Technology found marks on bodies in the village of Deir el-Medina; researchers are still investigating the meaning of symbols.
By Ingrid Luisa
Dec 4, 2019, 5:53 pm – Posted on Dec 4, 2019, 5:52 pm
It is wrong to think that the habit of tattooing is a thing of modern times. In fact, tattoos are an ancient form of art that appears in various cultures throughout history. And now, with the use of infrared photography, which uses wavelengths invisible to the naked eye, tattoos on Egyptian mummies of at least 3,000 years are being discovered.
"It's very magical to work on an ancient tomb and suddenly see tattoos on a mummified person," said archaeologist Anne Austin of the University of Missouri-St. Louis She, along with her colleagues, examined the mummies in 2016 and 2019. The survey was conducted while Austin worked with the French Institute of Eastern Archeology in Cairo, and she presented the new findings now at the annual meeting of the American Schools of Oriental Research. .
In total, seven mummified individuals in a place called Deir el-Medina were studied by the archaeologist. Deir El-Medina was an ancient village that housed artisans responsible for the construction and decoration of the royal tombs that went to the famous Valley of the Kings. Unlike many other civilizations of the time, Deir El-Medina was a community designed to house these workers.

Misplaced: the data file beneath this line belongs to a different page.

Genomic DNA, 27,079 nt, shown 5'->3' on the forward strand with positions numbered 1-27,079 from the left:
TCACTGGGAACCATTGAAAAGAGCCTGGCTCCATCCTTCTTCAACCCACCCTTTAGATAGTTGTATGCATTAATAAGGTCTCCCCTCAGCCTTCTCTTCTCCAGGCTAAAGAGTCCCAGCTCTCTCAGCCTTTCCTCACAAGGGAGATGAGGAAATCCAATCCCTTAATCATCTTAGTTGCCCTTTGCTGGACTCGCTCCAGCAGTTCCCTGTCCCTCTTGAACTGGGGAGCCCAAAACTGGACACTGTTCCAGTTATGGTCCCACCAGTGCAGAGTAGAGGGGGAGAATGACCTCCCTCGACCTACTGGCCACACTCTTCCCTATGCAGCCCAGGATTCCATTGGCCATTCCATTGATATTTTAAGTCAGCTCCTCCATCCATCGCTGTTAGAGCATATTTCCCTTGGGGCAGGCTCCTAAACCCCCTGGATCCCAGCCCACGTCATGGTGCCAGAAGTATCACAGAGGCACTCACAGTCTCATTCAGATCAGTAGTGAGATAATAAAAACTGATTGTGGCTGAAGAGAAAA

Although the identities of the tattooed mummies are unknown, interestingly, they were all women. The findings challenge an old theory that rare tattoos on women denoted fertility or sexuality in ancient Egypt. Deir el-Medina's marks, however, appear to be more closely associated with women's roles as healers or priestesses, Austin said.
In the findings revealed in 2017, the research team had found more figurative images, such as religious symbols, floral and important animal images, such as the cows of the goddess Hathor. The tattoos revealed this year, however, are more abstract and unidentified figures. "It is highly likely that, with more evidence, we will find clearer patterns of the location and symbolism of these tattoos, but this will have to wait for further study," she said.
So far, the oldest figurative tattoos in the world have been found on Ötzi the Iceman, an approximately 5,300-year-old Neolithic mummy that was discovered in Italy in 1991.